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J Neurosurg. 1993 May;78(5):733-40.

Hemispherectomy for intractable seizures: long-term results in 17 patients followed for up to 38 years.

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Department of Neurosurgery, University of Minnesota, Minneapolis.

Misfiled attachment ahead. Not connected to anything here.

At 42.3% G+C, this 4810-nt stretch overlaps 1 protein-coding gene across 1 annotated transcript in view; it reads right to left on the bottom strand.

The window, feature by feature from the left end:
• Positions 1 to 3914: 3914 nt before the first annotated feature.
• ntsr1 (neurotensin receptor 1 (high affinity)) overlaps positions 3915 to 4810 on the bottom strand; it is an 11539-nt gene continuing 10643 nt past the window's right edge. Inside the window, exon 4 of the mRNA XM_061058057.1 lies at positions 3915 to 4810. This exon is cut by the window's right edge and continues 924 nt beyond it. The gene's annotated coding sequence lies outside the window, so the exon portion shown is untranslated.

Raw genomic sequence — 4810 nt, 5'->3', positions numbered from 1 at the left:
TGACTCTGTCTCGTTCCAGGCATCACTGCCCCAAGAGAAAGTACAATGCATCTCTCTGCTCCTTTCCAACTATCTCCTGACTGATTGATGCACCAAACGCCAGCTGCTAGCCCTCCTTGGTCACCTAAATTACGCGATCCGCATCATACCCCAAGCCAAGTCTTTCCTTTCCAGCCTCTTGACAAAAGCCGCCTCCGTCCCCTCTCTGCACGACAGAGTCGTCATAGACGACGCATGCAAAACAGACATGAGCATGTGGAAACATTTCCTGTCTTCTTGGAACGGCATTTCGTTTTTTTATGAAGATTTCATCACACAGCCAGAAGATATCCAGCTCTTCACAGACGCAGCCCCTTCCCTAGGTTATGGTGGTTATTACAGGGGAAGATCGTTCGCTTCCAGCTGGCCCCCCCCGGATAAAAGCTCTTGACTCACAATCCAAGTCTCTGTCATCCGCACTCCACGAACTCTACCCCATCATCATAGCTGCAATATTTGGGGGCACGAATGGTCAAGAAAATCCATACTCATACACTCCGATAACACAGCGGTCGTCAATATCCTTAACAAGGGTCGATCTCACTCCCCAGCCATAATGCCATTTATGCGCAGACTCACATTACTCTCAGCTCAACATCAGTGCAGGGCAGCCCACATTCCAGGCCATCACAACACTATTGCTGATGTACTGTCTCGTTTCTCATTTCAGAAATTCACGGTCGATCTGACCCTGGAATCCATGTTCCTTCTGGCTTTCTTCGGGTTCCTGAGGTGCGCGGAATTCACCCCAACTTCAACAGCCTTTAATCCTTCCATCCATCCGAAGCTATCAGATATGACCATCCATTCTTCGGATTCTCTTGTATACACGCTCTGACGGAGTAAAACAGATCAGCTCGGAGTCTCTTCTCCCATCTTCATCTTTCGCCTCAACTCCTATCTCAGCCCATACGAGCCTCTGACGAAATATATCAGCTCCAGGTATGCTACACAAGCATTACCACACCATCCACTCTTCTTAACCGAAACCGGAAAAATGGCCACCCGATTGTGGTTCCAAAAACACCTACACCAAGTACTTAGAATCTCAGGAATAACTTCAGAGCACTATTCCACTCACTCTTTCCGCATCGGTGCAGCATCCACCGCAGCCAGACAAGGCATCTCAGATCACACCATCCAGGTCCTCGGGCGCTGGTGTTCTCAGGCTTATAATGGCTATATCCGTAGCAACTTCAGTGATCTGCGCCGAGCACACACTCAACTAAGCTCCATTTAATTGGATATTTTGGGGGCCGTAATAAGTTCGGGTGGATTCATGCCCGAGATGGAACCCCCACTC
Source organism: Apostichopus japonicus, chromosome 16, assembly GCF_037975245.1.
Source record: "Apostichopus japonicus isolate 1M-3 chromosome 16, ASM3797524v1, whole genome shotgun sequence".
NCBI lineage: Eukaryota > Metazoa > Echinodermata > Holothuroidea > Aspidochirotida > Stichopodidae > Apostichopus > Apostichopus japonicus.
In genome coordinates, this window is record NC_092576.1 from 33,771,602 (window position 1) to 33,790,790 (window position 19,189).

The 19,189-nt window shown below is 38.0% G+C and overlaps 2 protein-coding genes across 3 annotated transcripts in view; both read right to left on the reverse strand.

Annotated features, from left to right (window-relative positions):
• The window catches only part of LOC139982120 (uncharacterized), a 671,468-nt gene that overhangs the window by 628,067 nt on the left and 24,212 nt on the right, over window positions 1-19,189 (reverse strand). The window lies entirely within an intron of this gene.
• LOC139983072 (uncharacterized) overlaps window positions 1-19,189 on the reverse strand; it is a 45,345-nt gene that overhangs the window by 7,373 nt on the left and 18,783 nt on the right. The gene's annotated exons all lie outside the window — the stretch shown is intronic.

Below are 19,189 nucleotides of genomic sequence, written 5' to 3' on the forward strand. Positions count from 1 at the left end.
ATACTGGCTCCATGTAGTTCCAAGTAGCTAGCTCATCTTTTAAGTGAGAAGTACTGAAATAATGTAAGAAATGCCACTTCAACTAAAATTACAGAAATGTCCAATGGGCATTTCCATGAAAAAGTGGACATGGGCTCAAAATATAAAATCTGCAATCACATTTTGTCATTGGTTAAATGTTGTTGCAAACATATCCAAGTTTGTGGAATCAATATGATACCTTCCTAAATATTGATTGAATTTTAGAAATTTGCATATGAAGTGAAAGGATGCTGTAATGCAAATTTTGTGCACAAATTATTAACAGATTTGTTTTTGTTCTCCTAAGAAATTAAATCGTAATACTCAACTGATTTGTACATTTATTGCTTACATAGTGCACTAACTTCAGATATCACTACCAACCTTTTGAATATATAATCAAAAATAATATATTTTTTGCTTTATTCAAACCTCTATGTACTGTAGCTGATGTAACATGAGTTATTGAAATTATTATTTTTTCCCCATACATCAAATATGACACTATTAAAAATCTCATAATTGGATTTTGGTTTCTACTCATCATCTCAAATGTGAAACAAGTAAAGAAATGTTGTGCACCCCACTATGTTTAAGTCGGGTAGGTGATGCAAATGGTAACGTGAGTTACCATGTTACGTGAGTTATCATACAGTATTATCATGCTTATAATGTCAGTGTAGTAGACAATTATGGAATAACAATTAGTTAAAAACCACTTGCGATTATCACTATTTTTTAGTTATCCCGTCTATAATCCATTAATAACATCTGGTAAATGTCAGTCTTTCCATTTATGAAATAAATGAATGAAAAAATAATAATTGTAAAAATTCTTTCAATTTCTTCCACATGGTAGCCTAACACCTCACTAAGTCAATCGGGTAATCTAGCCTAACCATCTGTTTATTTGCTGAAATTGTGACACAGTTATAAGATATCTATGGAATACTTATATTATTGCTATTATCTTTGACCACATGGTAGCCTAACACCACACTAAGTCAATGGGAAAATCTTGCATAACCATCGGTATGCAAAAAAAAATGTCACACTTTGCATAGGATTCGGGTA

Seventeen patients who underwent hemispherectomy for intractable epilepsy between 1950 and 1971 were reviewed to evaluate outcome for seizure control and the development of late complications. Sixteen had complete resection and in one the frontal pole was preserved. The follow-up period was 19 to 38 years (mean 28 years). One patient was lost to follow-up review 10 years after surgery. Three patients had died but none of the deaths were related to the surgery or to epilepsy. Ten patients had no postoperative complications, and three developed late complications: two had elevated intracranial pressure with enlargement of the remaining lateral ventricle after 13 and 16 years, and one had recurrent bleeding into the cerebrospinal fluid after 6 years. All were treated surgically and have since remained well. Eight patients (47%) had no seizures after surgery and eight (47%) were almost seizure-free. It is concluded that classical hemispherectomy is an effective operation for control of some types of epilepsy. The late complications, which occurred in 17% of the cases in this series, can be successfully treated. This series presents the longest follow-up results after hemispherectomy reported to date.

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